Back in 2010, before BENOCS, our founder along with a few other researchers presented the new challenges facing ISPs: CDNs/hyper-giants and their poorly mapped traffic. In that proposal, they opened the research community to a new idea: the prospect of creating a system that would be implemented in the ISP network, which would use the network’s data to facilitate better mapping from the CDN/hypergiants’ side. Now, nine years later and six years of development, the system called the BENOCS Director is not only running, but has also proven its viability and is showing positive results.
This year, BENOCS, along with researchers from Max Planck Institute for Infomatics, TU Berlin and TU Munich, is proud to report on its progress since its system, the BENOCS Director, enabled the first ISP/CDN cooperation in 2017, which will be presented at both ACM CoNEXT 2019 and APNIC 49.
So what are we talking about when we talk about hyper-giants and ISP/CDN cooperation? For us, a hyper-giant is a large network that sends at least 1% of total traffic delivered to broadband customers in the ISP network and publically identifies as a CDN, cloud, content or enterprise network. Since the introduction of video and social networks, demand for content has risen rapidly, causing CDNs to become more relevant for ISP networks: the top ten – mostly hyper-giants – being responsible for more than 50% of the traffic on the network . With traffic sizes that significant, it is important that CDNs of all kinds deliver their traffic as accurately as possible in order to reduce congestion on ISP networks and provide the best quality of service.
Given the rapid growth, ISPs and CDNs have also been challenged with trying to keep up with one another’s development, causing them to make unavoidable upgrades just to maintain the quality of service. This lack of visibility has resulted in an extraordinary amount of stress on ISP networks as well as higher costs and maintenance for both sides. Before the BENOCS Director, as well as in some cases today, ISPs and CDNs have implemented their own methods when trying to cope with the growth of content demands and traffic on the network, such as performing their own measurements, which can only provide “best guesses” of the current network state. This is becoming more challenging as CDNs and hypergiants expand and connect more ingress points to the ISP network – which create more path options for them to take.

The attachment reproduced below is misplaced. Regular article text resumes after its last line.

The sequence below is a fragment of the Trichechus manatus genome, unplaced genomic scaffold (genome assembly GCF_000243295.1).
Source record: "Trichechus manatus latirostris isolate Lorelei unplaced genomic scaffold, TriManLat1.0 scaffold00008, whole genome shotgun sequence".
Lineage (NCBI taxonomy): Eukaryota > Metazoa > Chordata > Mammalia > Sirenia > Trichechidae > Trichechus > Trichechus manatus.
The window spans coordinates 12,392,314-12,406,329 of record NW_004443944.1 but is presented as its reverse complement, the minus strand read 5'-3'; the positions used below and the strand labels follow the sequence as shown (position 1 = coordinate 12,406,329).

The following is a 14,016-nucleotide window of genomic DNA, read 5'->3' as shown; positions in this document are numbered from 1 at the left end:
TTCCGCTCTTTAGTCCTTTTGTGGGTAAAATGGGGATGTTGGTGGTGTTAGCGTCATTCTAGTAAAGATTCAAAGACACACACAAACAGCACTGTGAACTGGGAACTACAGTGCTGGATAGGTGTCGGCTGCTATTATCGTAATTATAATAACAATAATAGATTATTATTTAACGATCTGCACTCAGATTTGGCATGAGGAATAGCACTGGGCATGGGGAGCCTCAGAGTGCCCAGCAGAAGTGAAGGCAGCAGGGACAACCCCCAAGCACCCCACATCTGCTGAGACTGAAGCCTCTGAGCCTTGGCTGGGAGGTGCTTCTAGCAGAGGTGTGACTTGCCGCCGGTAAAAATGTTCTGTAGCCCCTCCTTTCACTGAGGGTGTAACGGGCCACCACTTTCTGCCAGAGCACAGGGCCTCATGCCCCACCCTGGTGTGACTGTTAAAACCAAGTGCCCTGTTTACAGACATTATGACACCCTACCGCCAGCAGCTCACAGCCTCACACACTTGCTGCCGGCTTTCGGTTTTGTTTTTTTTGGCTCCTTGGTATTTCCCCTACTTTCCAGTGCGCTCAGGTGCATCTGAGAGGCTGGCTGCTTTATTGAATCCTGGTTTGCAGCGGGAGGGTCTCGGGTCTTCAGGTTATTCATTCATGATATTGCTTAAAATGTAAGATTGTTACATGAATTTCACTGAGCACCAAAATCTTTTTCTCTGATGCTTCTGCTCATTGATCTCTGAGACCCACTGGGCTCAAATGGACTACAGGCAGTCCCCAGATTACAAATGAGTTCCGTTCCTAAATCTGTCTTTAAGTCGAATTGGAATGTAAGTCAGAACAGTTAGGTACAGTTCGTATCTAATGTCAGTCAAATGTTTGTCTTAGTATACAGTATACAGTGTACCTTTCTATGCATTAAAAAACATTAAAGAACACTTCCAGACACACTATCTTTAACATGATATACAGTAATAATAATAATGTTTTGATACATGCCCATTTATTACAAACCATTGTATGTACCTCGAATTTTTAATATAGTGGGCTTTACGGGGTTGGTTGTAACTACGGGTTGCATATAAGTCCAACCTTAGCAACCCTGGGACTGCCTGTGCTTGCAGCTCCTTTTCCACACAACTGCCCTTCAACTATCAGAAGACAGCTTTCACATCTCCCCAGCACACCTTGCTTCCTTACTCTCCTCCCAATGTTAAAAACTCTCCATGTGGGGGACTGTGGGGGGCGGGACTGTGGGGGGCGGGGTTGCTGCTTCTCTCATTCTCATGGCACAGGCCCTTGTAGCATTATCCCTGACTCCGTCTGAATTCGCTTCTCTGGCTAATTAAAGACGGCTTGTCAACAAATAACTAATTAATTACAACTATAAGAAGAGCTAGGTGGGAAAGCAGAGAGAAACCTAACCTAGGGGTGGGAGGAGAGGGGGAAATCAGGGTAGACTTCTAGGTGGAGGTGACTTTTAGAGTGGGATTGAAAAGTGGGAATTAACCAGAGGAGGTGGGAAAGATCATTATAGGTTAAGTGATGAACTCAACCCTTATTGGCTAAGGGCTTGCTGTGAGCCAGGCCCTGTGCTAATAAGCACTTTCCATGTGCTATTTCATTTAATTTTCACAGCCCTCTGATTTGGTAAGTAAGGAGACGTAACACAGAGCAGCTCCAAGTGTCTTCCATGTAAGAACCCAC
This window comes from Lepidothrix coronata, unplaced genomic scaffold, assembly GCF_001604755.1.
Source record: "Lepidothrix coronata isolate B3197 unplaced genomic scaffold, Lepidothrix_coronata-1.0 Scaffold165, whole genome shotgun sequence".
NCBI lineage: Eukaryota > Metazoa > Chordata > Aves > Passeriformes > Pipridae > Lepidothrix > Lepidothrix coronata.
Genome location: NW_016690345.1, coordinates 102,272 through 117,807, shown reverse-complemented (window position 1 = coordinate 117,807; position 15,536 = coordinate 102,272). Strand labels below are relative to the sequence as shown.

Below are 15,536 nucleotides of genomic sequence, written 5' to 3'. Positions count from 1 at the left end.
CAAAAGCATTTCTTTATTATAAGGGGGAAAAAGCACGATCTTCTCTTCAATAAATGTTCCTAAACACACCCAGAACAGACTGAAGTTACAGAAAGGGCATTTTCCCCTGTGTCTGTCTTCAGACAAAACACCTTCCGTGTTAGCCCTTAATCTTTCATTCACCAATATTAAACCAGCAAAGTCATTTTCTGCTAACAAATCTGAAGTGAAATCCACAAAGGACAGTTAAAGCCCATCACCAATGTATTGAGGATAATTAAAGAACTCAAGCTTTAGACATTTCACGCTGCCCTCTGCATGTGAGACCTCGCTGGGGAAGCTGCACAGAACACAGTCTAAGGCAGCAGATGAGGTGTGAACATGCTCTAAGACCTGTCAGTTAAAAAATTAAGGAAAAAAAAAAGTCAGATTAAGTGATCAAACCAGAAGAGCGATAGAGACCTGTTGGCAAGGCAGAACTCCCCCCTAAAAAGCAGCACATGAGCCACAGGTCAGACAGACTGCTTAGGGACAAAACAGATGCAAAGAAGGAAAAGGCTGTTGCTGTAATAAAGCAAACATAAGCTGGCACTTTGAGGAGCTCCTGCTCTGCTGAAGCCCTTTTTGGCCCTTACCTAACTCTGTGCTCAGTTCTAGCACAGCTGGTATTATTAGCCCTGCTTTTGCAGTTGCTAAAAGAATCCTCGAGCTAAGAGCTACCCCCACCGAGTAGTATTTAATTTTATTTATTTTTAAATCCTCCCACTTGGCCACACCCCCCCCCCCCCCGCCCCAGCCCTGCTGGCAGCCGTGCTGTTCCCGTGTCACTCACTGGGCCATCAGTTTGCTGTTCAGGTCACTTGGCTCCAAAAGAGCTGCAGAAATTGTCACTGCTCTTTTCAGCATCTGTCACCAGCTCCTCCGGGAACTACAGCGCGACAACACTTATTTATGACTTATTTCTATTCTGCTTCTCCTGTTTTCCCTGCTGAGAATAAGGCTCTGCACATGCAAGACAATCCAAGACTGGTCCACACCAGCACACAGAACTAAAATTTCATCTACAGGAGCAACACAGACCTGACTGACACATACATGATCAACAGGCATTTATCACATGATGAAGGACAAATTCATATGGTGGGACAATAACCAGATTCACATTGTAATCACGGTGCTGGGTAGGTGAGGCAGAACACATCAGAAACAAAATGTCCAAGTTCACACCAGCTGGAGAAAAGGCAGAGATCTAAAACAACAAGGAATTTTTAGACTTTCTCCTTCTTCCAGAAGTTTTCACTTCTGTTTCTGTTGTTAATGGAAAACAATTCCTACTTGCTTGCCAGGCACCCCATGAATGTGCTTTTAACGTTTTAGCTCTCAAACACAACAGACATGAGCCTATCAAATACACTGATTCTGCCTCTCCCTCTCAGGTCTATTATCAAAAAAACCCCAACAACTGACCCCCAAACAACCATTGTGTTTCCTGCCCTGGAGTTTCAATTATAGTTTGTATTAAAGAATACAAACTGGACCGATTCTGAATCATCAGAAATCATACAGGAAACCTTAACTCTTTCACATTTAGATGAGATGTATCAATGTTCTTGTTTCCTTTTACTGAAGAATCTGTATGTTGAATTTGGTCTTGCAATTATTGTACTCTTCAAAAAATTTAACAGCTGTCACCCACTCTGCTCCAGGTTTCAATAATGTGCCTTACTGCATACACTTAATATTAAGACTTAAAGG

Since both ISPs and CDNs need to co-exist on the network and require visibility of the other in order maintain their performance, why not get them working together? That is how the BENOCS Director was born.
The BENOCS Director is “an ISP service enabling ISP-CDN collaboration with the goal of improving the latter’s mapping,” according to the research paper, thus reducing costs and improving services for both parties. It does so by collecting and processing the necessary data at scale from the ISP to be able to compute mapping recommendations. It then uses this information to rank every possible ingress point from best to worst and gives this information to the CDN. It is a unique system that was intentionally designed to be vendor diagnostic, deployment agnostic, easy to integrate, fully automated and scalable, so that it could fit into any network and work with any CDN/hypergiant.
According to the research paper, two years after connecting the first hypergiant to a large ISP, it is already working. When the cooperation started, the hypergiant was delivering 70% of its traffic optimally with the trend declining. The combined interest of optimizing network traffic ultimately motivated the CDN to test the BENOCS Director. As of today, this metric is in the range of 75-84% and increasing.
So, what would happen if all major hypergiants were to active the BENOCS Director? According to the research paper:
- Theoretically, an ISP could see a 20% long haul decrease is traffic reduction, given the CDNs do not have constraints.
- Every CDN is different, with some able to reduce their long haul traffic in an ISP network by 40% – this happens because some CDNs interconnect with the ISP at different PoPs, and their traffic matrices differently.
- If the system were to be used by all CDNs, the traffic on long-haul links would further reduce to less than 80%
All of which would eliminate guesswork to create a better and more stable network ecosystem, leading to higher quality of service along with a reduction of network infrastructure in use.
This post is based on the research paper Steering Hyper-Giants’ traffic at Scale. We are proud to announce that it won “Best Paper Award” at ACM CoNEXT, 2019 in Orlando, FL. You can read the full paper here.
 Poese, I., Frank, B., Ager, B., Smaragdakis, G., Uhlig, S., & Feldmann, A. (2011). Improving content delivery with PaDIS. IEEE Internet Computing, 16(3), 46-52.